Otley Primary School

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About Otley Primary School

Name Otley Primary School
Website http://www.owfed.co.uk/
Ofsted Inspections
Headteacher Mrs Hannah Rigby
Address Chapel Road, Otley, Ipswich, IP6 9NT
Phone Number 01473890302
Phase Primary
Type Community school
Age Range 4-11
Religious Character Does not apply
Gender Mixed
Number of Pupils 54
Local Authority Suffolk
Highlights from Latest Inspection

What is it like to attend this school?

Pupils are enthusiastic and keen to learn. They proudly show their work to visitors.

They have enjoyed the trips, visits and visitors this year, as part of their curriculum. They particularly liked the recent visit from a children's author. However, some pupils cannot read well.

The catch-up support they receive does not always help them precisely enough.

Most pupils behave well, including the youngest children. When a few pupils struggle, staff are very good at helping them to regulate their behaviour.

Pupils say that behaviour has improved a lot this year. They say that pupils are kind, and that bullying does not happen often. When it does, adults ...are very good at helping pupils to solve their disputes.

Pupils are unequivocal in their praise for the help they can get from adults, including in 'the pod', if they feel sad or worried. Pupils feel, and are kept, safe.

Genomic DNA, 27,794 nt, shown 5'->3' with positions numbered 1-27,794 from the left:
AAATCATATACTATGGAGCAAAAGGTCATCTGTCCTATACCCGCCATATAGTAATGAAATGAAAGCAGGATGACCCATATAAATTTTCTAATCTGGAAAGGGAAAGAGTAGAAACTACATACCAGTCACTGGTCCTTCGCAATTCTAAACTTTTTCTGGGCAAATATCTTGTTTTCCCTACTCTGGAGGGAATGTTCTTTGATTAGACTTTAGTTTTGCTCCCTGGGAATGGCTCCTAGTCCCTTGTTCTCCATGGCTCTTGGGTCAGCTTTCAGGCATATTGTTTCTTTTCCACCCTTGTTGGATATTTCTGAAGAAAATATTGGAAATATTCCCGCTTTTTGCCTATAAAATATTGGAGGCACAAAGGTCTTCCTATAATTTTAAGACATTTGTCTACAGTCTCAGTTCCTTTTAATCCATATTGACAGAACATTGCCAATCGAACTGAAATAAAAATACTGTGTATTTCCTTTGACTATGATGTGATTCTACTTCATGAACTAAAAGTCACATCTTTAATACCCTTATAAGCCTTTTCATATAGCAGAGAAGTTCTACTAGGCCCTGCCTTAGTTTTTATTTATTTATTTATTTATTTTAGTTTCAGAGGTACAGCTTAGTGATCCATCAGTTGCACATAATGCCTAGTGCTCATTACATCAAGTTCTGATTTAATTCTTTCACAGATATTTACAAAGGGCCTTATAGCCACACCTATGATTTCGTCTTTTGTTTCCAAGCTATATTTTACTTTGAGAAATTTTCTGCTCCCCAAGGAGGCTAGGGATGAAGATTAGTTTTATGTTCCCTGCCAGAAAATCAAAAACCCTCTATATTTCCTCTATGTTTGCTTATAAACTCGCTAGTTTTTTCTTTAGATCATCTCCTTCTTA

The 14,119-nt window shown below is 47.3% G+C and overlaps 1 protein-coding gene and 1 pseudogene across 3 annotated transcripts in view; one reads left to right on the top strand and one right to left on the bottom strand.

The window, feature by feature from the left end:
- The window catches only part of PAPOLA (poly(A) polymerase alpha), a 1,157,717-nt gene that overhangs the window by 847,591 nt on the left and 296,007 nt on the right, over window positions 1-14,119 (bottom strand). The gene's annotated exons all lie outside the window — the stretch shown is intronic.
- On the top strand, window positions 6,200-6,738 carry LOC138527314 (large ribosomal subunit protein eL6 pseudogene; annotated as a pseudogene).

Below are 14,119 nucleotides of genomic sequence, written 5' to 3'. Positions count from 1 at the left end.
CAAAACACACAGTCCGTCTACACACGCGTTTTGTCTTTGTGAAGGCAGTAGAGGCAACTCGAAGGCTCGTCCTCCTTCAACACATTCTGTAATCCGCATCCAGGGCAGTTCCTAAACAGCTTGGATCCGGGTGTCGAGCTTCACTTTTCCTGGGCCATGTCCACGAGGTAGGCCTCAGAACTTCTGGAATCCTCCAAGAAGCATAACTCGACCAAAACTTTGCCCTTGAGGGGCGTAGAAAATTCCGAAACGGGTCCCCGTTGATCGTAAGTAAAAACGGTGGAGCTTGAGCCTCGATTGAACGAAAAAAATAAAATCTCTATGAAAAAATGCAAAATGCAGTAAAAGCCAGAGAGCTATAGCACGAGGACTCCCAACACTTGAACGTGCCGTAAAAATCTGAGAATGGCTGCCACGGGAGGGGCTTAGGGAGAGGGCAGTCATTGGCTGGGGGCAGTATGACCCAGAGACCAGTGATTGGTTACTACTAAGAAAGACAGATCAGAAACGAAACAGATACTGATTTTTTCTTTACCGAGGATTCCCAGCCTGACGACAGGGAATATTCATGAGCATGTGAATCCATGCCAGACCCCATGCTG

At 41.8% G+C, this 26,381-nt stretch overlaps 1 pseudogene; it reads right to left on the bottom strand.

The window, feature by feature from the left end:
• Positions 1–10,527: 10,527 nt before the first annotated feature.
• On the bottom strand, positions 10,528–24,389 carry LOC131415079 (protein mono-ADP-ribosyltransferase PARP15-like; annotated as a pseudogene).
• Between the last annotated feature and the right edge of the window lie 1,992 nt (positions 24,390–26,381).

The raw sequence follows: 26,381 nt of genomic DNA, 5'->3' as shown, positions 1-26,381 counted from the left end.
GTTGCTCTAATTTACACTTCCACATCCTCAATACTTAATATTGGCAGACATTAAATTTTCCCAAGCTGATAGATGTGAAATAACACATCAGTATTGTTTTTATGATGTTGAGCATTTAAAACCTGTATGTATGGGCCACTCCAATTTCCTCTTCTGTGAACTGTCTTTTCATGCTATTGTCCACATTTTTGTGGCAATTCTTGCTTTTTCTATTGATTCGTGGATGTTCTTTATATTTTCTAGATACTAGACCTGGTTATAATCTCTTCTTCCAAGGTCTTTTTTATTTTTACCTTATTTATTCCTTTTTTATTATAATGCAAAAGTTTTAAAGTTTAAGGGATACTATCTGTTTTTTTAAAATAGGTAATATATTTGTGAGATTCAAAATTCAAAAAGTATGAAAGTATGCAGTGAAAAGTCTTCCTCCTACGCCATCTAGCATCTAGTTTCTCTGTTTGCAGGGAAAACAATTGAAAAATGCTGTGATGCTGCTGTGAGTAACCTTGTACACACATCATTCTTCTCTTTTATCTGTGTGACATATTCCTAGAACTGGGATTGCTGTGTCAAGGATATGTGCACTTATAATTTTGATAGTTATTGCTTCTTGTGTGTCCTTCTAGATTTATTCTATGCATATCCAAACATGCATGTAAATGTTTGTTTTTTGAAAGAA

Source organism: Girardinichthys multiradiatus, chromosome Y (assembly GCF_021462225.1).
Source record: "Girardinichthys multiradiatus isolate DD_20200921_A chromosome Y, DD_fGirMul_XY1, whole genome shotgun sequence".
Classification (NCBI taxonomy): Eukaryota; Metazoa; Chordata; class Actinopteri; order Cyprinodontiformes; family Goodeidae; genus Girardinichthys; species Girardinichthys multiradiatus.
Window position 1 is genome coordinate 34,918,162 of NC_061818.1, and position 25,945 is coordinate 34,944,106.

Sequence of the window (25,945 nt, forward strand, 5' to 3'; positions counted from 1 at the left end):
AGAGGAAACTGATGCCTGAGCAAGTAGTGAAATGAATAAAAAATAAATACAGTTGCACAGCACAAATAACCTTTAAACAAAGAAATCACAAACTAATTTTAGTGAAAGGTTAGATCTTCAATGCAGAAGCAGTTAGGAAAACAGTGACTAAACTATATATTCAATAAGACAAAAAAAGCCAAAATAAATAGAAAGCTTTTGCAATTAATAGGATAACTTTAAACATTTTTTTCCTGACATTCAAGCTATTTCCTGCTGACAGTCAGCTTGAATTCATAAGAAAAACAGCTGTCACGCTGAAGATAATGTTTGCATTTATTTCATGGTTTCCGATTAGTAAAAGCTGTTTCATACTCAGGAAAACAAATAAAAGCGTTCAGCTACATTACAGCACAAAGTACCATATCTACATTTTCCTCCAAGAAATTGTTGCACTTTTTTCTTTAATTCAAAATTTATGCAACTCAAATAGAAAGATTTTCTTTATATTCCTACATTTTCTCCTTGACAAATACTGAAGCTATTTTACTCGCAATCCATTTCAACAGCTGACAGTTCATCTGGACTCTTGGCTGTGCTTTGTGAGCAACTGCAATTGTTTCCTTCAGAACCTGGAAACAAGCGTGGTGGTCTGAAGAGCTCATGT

Older pupils are good role models for younger pupils.

They enjoy taking on responsibilities, such as reading with younger children. Some pupils would like more after-school clubs, which leaders are looking to increase this summer.

What does the school do well and what does it need to do better?

There has been significant turbulence in leadership and staffing since the previous inspection.

Several staff are new this year. This has created weaknesses in provision over time. Current interim senior leaders are bringing much-needed improvements.

They know what they still must do. Many changes are either new or not fully embedded. Consequently, pupils, including children in the early years, do not learn and achieve as well as they should.

Pupils access a broad curriculum. Curriculum planning in mathematics is specific and detailed. Staff are well trained and know what, when and how to teach the curriculum.

Elsewhere, there are gaps in curriculum planning. Adults are not as confident or well trained in the delivery of some subjects. This includes where teachers are delivering the curriculum to mixed-age classes.

Pupils often access and complete the same activities but do not develop the deep learning that leaders intend. This includes for children in the early years.